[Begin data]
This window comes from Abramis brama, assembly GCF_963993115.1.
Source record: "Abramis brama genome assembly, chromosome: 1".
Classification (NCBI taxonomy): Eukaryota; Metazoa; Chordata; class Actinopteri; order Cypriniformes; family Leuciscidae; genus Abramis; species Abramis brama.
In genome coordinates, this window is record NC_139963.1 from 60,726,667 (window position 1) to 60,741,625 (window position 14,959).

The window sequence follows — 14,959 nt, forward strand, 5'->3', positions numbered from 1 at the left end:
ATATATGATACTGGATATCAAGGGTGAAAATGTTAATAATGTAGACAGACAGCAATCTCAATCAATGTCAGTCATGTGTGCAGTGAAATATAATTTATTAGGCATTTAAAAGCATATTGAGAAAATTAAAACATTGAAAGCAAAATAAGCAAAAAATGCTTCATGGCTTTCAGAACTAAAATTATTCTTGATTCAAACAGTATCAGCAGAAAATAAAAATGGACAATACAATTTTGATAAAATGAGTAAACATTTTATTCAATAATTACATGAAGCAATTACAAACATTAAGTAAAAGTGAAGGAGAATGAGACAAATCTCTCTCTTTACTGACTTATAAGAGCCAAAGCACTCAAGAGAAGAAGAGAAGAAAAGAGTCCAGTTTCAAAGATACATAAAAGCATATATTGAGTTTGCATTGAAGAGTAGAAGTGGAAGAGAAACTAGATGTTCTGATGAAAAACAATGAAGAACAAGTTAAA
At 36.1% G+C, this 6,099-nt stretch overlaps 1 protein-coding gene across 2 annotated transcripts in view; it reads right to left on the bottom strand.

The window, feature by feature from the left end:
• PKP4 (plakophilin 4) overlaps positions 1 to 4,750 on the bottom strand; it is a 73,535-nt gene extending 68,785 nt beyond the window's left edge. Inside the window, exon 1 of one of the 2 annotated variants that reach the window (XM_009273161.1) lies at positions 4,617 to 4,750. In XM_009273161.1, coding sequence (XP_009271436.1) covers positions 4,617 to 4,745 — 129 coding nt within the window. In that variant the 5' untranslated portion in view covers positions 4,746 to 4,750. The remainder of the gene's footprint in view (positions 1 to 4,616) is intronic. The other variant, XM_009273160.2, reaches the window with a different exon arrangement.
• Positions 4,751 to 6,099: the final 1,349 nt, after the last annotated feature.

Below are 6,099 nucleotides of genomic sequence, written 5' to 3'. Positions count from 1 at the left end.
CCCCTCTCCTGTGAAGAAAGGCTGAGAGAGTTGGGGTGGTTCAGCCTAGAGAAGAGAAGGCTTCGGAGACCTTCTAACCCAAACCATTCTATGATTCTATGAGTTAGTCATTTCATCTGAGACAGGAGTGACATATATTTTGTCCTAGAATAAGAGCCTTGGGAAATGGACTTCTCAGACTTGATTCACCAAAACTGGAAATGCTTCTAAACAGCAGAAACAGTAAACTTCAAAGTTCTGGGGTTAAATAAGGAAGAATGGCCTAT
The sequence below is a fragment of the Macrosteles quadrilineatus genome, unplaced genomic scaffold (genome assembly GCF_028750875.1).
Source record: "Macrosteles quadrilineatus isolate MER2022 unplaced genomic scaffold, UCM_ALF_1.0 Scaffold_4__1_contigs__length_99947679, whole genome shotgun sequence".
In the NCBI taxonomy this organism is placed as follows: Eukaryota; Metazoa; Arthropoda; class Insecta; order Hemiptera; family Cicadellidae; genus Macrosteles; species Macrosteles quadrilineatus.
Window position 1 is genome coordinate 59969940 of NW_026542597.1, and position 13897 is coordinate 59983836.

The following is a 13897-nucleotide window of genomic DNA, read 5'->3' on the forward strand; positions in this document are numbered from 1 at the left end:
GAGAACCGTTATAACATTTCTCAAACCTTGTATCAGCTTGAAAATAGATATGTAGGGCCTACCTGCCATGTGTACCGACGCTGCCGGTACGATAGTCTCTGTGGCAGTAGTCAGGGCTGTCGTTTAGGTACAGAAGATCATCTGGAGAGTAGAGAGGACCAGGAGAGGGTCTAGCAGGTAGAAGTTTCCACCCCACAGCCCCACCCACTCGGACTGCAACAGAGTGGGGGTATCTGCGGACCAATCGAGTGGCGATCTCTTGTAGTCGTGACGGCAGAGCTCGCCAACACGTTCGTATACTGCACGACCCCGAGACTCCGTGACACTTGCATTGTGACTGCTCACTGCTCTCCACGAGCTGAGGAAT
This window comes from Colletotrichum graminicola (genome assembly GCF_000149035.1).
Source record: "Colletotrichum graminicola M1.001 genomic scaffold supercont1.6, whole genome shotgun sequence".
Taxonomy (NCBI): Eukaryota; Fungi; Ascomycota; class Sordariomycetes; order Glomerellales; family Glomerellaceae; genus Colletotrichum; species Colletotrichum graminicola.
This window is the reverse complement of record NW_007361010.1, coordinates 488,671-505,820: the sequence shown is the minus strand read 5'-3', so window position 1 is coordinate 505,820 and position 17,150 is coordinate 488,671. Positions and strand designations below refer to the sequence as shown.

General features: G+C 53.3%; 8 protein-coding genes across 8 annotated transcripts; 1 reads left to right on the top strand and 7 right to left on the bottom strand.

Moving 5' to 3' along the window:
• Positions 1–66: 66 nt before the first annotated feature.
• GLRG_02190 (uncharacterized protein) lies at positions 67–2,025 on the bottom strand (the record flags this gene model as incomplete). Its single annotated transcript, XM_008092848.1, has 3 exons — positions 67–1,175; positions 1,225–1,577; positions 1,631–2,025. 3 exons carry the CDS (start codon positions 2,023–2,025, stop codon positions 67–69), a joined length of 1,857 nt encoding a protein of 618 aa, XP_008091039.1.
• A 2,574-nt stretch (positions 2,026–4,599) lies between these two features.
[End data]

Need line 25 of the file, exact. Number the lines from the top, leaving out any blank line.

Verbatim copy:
• Positions 1–66: 66 nt before the first annotated feature.